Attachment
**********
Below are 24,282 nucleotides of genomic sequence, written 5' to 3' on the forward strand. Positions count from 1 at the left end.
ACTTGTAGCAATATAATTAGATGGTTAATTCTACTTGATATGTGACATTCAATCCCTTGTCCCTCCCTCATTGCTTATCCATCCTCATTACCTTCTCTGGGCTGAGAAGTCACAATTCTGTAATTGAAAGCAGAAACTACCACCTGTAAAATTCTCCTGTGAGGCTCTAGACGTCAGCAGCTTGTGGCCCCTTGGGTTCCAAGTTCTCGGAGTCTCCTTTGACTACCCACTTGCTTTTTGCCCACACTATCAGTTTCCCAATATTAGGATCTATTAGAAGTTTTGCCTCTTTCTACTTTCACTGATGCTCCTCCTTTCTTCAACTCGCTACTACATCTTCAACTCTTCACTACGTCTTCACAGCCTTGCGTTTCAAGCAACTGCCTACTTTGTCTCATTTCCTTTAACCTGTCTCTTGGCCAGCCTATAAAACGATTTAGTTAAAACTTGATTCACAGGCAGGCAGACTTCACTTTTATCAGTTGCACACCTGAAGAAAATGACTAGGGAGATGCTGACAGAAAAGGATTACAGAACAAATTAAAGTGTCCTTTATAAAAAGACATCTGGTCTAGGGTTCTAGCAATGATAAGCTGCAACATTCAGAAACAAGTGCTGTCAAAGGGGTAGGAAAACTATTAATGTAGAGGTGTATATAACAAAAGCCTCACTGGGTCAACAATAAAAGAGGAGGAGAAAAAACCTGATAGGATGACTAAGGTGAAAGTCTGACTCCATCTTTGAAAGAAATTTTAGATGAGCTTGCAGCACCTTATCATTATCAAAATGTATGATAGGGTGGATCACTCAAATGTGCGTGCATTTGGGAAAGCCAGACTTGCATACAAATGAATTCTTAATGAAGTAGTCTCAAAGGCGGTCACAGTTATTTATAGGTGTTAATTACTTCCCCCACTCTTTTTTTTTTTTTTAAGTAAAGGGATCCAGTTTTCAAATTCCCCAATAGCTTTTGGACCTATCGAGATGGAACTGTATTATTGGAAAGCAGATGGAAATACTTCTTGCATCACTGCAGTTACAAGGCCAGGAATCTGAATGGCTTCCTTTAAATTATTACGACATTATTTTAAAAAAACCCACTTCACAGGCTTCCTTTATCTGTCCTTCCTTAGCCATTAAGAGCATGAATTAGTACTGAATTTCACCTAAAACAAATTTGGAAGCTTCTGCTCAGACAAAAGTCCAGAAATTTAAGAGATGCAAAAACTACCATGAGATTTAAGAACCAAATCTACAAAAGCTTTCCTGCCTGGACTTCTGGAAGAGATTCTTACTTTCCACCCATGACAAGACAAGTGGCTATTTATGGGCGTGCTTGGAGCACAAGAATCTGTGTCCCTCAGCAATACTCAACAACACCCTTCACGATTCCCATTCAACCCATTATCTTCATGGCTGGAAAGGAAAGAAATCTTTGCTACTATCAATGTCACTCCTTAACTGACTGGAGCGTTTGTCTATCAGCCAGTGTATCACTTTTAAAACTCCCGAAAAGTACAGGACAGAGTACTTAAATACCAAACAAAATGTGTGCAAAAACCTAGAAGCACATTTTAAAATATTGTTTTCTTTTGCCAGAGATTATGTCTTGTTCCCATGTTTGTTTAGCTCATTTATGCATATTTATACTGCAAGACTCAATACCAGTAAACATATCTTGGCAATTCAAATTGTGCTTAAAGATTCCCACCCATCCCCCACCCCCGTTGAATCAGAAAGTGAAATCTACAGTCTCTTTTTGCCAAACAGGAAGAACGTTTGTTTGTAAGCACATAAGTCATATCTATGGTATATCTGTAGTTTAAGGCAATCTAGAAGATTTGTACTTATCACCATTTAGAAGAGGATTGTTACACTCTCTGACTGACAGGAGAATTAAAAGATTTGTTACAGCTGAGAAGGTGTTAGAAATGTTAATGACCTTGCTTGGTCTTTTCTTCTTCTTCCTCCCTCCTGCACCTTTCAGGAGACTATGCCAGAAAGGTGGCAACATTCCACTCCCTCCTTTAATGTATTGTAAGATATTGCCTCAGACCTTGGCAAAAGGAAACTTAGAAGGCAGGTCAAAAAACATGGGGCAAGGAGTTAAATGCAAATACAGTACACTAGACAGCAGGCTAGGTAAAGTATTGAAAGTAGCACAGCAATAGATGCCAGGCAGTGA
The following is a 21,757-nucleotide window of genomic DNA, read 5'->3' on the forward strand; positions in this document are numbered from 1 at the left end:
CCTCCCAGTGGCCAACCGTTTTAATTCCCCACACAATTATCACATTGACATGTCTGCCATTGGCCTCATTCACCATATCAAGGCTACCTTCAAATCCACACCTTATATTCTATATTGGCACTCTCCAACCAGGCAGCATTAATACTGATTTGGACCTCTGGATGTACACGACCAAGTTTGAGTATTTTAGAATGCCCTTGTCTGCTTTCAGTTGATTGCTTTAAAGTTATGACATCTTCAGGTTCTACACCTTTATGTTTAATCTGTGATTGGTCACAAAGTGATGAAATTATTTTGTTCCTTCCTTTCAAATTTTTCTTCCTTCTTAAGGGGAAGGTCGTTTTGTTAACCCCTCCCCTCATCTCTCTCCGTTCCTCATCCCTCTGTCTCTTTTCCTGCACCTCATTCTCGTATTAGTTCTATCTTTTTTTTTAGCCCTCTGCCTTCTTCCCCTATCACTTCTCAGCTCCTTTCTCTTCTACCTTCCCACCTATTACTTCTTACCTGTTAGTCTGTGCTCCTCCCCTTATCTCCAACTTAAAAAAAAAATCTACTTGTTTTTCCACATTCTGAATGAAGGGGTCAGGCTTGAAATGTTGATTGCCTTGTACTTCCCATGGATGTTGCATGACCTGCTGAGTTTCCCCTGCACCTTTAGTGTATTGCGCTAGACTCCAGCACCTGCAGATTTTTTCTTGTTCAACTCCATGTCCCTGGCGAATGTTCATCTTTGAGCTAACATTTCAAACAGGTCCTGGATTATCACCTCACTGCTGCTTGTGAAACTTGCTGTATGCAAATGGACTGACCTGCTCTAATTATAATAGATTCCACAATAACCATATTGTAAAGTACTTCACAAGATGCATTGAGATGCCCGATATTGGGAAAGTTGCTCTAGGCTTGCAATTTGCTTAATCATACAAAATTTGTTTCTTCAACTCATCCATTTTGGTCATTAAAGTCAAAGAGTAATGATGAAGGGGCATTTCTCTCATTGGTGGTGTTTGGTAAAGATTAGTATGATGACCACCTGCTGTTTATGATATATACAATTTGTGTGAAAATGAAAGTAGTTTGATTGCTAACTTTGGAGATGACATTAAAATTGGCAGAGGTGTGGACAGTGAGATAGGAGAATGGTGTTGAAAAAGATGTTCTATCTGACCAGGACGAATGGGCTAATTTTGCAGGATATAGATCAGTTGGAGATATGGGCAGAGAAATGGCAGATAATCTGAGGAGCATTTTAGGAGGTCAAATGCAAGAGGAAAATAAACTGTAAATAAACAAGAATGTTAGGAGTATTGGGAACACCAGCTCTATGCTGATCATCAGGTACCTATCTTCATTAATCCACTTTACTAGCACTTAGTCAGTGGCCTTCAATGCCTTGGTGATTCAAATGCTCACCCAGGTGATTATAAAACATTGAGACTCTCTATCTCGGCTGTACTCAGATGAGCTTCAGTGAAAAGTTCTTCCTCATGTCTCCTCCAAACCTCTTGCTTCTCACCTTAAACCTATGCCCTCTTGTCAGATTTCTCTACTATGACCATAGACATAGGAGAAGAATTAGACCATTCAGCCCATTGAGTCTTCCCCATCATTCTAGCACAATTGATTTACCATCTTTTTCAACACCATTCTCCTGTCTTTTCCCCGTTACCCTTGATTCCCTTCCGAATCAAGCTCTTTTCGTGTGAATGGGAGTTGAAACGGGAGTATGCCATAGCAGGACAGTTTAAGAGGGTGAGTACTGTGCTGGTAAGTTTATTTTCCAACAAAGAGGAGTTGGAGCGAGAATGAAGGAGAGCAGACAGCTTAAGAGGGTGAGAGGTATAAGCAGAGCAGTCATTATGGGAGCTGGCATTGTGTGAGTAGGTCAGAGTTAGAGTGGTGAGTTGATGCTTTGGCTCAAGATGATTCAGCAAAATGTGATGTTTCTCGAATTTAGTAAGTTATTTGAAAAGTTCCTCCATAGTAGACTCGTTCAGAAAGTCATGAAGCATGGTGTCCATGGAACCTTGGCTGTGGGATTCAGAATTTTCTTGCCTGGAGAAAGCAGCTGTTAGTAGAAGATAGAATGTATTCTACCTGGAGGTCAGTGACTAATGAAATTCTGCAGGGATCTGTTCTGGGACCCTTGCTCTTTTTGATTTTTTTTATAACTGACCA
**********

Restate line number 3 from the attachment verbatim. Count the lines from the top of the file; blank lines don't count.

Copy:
The following is a 21,757-nucleotide window of genomic DNA, read 5'->3' on the forward strand; positions in this document are numbered from 1 at the left end: